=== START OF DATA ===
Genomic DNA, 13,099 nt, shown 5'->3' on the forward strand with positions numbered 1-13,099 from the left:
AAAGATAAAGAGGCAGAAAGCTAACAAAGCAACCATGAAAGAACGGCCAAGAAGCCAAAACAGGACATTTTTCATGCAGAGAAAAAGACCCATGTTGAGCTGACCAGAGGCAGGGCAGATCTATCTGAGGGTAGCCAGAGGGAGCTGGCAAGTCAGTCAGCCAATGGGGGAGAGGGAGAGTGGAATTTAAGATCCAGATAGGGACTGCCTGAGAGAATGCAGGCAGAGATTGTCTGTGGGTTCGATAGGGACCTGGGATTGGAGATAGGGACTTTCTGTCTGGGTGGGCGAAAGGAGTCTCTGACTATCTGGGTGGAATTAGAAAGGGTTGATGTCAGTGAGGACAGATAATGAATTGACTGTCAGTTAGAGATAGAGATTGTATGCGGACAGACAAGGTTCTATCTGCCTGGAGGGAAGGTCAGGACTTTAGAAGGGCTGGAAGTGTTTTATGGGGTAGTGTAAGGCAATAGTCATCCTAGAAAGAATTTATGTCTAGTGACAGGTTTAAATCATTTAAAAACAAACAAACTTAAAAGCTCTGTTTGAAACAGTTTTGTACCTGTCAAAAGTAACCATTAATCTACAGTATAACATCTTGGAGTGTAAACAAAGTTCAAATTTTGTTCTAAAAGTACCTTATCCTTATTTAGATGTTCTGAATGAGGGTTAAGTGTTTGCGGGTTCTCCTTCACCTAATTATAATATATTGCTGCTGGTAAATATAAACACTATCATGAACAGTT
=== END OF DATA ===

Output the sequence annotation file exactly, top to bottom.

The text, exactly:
Genomic DNA, 13,099 nt, shown 5'->3' on the forward strand with positions numbered 1-13,099 from the left:
AAAGATAAAGAGGCAGAAAGCTAACAAAGCAACCATGAAAGAACGGCCAAGAAGCCAAAACAGGACATTTTTCATGCAGAGAAAAAGACCCATGTTGAGCTGACCAGAGGCAGGGCAGATCTATCTGAGGGTAGCCAGAGGGAGCTGGCAAGTCAGTCAGCCAATGGGGGAGAGGGAGAGTGGAATTTAAGATCCAGATAGGGACTGCCTGAGAGAATGCAGGCAGAGATTGTCTGTGGGTTCGATAGGGACCTGGGATTGGAGATAGGGACTTTCTGTCTGGGTGGGCGAAAGGAGTCTCTGACTATCTGGGTGGAATTAGAAAGGGTTGATGTCAGTGAGGACAGATAATGAATTGACTGTCAGTTAGAGATAGAGATTGTATGCGGACAGACAAGGTTCTATCTGCCTGGAGGGAAGGTCAGGACTTTAGAAGGGCTGGAAGTGTTTTATGGGGTAGTGTAAGGCAATAGTCATCCTAGAAAGAATTTATGTCTAGTGACAGGTTTAAATCATTTAAAAACAAACAAACTTAAAAGCTCTGTTTGAAACAGTTTTGTACCTGTCAAAAGTAACCATTAATCTACAGTATAACATCTTGGAGTGTAAACAAAGTTCAAATTTTGTTCTAAAAGTACCTTATCCTTATTTAGATGTTCTGAATGAGGGTTAAGTGTTTGCGGGTTCTCCTTCACCTAATTATAATATATTGCTGCTGGTAAATATAAACACTATCATGAACAGTT